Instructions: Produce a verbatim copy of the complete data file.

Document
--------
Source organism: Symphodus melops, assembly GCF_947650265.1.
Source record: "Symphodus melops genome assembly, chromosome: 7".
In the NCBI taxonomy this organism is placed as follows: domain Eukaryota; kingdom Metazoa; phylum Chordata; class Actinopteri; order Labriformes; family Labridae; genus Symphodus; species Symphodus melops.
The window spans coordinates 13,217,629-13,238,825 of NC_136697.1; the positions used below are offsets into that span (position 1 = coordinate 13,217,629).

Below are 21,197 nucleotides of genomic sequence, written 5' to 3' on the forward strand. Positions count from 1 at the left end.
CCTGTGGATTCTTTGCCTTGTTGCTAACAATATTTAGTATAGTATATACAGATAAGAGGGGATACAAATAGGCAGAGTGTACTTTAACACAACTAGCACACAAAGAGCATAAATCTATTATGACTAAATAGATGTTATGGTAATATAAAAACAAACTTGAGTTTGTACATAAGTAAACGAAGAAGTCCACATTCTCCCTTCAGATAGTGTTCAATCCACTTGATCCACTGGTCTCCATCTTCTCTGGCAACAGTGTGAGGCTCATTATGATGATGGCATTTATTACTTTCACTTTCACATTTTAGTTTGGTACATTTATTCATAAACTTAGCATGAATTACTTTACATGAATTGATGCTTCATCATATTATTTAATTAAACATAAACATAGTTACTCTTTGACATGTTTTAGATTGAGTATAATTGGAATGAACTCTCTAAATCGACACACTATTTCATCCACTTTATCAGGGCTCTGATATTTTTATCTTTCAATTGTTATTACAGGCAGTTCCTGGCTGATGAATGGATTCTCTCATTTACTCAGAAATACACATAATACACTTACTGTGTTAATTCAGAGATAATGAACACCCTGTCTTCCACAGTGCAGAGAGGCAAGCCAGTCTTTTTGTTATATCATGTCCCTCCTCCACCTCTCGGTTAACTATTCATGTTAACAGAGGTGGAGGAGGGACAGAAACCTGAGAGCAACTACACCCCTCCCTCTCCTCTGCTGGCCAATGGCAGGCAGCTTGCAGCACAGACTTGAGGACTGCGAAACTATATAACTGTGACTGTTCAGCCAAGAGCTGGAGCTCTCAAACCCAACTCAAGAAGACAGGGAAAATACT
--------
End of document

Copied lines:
Source organism: Symphodus melops, assembly GCF_947650265.1.
Source record: "Symphodus melops genome assembly, chromosome: 7".
In the NCBI taxonomy this organism is placed as follows: domain Eukaryota; kingdom Metazoa; phylum Chordata; class Actinopteri; order Labriformes; family Labridae; genus Symphodus; species Symphodus melops.
The window spans coordinates 13,217,629-13,238,825 of NC_136697.1; the positions used below are offsets into that span (position 1 = coordinate 13,217,629).

Below are 21,197 nucleotides of genomic sequence, written 5' to 3' on the forward strand. Positions count from 1 at the left end.
CCTGTGGATTCTTTGCCTTGTTGCTAACAATATTTAGTATAGTATATACAGATAAGAGGGGATACAAATAGGCAGAGTGTACTTTAACACAACTAGCACACAAAGAGCATAAATCTATTATGACTAAATAGATGTTATGGTAATATAAAAACAAACTTGAGTTTGTACATAAGTAAACGAAGAAGTCCACATTCTCCCTTCAGATAGTGTTCAATCCACTTGATCCACTGGTCTCCATCTTCTCTGGCAACAGTGTGAGGCTCATTATGATGATGGCATTTATTACTTTCACTTTCACATTTTAGTTTGGTACATTTATTCATAAACTTAGCATGAATTACTTTACATGAATTGATGCTTCATCATATTATTTAATTAAACATAAACATAGTTACTCTTTGACATGTTTTAGATTGAGTATAATTGGAATGAACTCTCTAAATCGACACACTATTTCATCCACTTTATCAGGGCTCTGATATTTTTATCTTTCAATTGTTATTACAGGCAGTTCCTGGCTGATGAATGGATTCTCTCATTTACTCAGAAATACACATAATACACTTACTGTGTTAATTCAGAGATAATGAACACCCTGTCTTCCACAGTGCAGAGAGGCAAGCCAGTCTTTTTGTTATATCATGTCCCTCCTCCACCTCTCGGTTAACTATTCATGTTAACAGAGGTGGAGGAGGGACAGAAACCTGAGAGCAACTACACCCCTCCCTCTCCTCTGCTGGCCAATGGCAGGCAGCTTGCAGCACAGACTTGAGGACTGCGAAACTATATAACTGTGACTGTTCAGCCAAGAGCTGGAGCTCTCAAACCCAACTCAAGAAGACAGGGAAAATACT